On Sat, 1 Oct 2011, Mike Mackintosh wrote:

Best bet would to toss this into either an object or array for simplification, otherwise that type of syntax would need the use of eval.

example:  eval('echo $trivia_answer_'.$correct_answer.';');

You could do:

$var = "trivia_answer_.$correct_answer";
echo $$var;

But I agree that an array would be simpler.

best bet would be to..

$trivia_answer = array();

$trivia_answer[1] = 1000;
$trivia_answer[2] = 1250;
$trivia_answer[3] = 2500;
$trivia_answer[4] = 5000;

echo $trivia_answer[$correct_answer];

You can define this a bit more simply:

$trivia_answer = array (
  1 => 1000,
  2 => 1250,
  3 => 2500,
  4 => 5000

You can do it even more simply by just giving the values, but indexes wil start at 0:

$trivia_answer = array (1000, 1250, 2500, 5000);
print_r ($trivia_answer);

    [0] => 1000
    [1] => 1250
    [2] => 2500
    [3] => 5000

While manually defining an array like this is only slightly less tedius than using 4 numbered variables, it's a lot easier to do if you're getting data from somewhere else (e.g. a database of trivia questions). To use the original way proposed, you'd have to keep constructing variable names, which arrays avoid quite nicely.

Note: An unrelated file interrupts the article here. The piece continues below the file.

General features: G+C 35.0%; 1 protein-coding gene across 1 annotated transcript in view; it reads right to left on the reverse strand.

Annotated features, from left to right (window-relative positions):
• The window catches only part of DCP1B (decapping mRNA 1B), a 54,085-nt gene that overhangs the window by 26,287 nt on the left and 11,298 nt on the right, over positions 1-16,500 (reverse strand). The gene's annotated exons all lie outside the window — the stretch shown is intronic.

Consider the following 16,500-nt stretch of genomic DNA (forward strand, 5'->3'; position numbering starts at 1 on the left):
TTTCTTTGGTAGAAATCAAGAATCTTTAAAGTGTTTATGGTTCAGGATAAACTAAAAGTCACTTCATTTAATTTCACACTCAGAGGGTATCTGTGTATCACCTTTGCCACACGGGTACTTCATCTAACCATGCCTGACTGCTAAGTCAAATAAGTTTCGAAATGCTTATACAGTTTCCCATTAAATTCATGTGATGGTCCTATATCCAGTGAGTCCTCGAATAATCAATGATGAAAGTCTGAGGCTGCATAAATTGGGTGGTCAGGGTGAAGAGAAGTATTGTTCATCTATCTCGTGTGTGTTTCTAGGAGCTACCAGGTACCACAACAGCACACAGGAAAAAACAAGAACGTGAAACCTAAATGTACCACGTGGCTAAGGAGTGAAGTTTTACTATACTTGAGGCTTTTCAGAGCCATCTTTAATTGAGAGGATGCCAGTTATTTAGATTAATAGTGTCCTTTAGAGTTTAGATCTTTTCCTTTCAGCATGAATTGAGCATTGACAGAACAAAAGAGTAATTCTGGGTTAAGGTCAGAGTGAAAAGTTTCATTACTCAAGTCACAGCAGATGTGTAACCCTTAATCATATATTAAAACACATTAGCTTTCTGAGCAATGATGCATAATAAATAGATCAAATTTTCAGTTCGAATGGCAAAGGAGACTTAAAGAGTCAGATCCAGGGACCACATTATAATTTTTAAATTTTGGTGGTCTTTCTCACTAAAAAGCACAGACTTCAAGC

In my opinion, the only real usefulness for a syntax like $$var (above) is if you want to do something with a bunch of variables in one go. For example:

foreach (array ("title", "artist", "album", "label") as $field)
  echo ucwords($field) . ': ' . $$field . '<BR>';

The above comes from a function which manages only a single record, so no real need to use an array. I could of course, e.g. record['title'] etc, but I don't see much could be gained unless I needed to be able to manage an entire record as a single unit.


PHP General Mailing List (http://www.php.net/)
To unsubscribe, visit: http://www.php.net/unsub.php

Reply via email to